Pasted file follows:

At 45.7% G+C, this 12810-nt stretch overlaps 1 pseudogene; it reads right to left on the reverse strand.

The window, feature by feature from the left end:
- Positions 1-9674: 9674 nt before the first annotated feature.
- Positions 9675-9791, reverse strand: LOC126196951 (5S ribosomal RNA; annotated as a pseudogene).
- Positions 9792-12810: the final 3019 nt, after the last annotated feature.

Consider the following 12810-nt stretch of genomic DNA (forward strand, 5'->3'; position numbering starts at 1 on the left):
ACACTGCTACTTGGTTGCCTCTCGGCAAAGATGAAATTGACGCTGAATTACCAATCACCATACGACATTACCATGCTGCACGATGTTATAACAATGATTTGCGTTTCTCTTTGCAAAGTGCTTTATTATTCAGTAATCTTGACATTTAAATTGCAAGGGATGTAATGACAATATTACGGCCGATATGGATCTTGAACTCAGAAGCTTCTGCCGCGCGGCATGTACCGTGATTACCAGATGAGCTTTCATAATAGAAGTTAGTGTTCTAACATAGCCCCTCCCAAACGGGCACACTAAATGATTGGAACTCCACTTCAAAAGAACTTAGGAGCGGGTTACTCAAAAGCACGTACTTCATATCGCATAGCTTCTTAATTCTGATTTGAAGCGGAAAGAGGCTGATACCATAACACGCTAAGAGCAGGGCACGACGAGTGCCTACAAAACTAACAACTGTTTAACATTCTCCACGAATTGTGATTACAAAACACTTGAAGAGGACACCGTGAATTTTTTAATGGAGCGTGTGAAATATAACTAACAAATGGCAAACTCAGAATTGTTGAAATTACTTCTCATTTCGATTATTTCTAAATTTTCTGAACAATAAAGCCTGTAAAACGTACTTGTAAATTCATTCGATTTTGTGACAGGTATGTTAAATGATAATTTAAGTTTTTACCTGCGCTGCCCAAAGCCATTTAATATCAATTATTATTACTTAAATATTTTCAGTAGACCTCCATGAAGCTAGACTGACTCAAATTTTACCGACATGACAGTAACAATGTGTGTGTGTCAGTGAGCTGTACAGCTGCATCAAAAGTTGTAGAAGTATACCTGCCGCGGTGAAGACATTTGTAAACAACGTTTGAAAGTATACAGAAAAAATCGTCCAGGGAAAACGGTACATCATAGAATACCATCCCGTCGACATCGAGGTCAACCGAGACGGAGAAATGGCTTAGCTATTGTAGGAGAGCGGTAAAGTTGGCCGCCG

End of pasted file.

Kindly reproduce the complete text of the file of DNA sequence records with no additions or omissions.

At 45.7% G+C, this 12810-nt stretch overlaps 1 pseudogene; it reads right to left on the reverse strand.

The window, feature by feature from the left end:
- Positions 1-9674: 9674 nt before the first annotated feature.
- Positions 9675-9791, reverse strand: LOC126196951 (5S ribosomal RNA; annotated as a pseudogene).
- Positions 9792-12810: the final 3019 nt, after the last annotated feature.

Consider the following 12810-nt stretch of genomic DNA (forward strand, 5'->3'; position numbering starts at 1 on the left):
ACACTGCTACTTGGTTGCCTCTCGGCAAAGATGAAATTGACGCTGAATTACCAATCACCATACGACATTACCATGCTGCACGATGTTATAACAATGATTTGCGTTTCTCTTTGCAAAGTGCTTTATTATTCAGTAATCTTGACATTTAAATTGCAAGGGATGTAATGACAATATTACGGCCGATATGGATCTTGAACTCAGAAGCTTCTGCCGCGCGGCATGTACCGTGATTACCAGATGAGCTTTCATAATAGAAGTTAGTGTTCTAACATAGCCCCTCCCAAACGGGCACACTAAATGATTGGAACTCCACTTCAAAAGAACTTAGGAGCGGGTTACTCAAAAGCACGTACTTCATATCGCATAGCTTCTTAATTCTGATTTGAAGCGGAAAGAGGCTGATACCATAACACGCTAAGAGCAGGGCACGACGAGTGCCTACAAAACTAACAACTGTTTAACATTCTCCACGAATTGTGATTACAAAACACTTGAAGAGGACACCGTGAATTTTTTAATGGAGCGTGTGAAATATAACTAACAAATGGCAAACTCAGAATTGTTGAAATTACTTCTCATTTCGATTATTTCTAAATTTTCTGAACAATAAAGCCTGTAAAACGTACTTGTAAATTCATTCGATTTTGTGACAGGTATGTTAAATGATAATTTAAGTTTTTACCTGCGCTGCCCAAAGCCATTTAATATCAATTATTATTACTTAAATATTTTCAGTAGACCTCCATGAAGCTAGACTGACTCAAATTTTACCGACATGACAGTAACAATGTGTGTGTGTCAGTGAGCTGTACAGCTGCATCAAAAGTTGTAGAAGTATACCTGCCGCGGTGAAGACATTTGTAAACAACGTTTGAAAGTATACAGAAAAAATCGTCCAGGGAAAACGGTACATCATAGAATACCATCCCGTCGACATCGAGGTCAACCGAGACGGAGAAATGGCTTAGCTATTGTAGGAGAGCGGTAAAGTTGGCCGCCG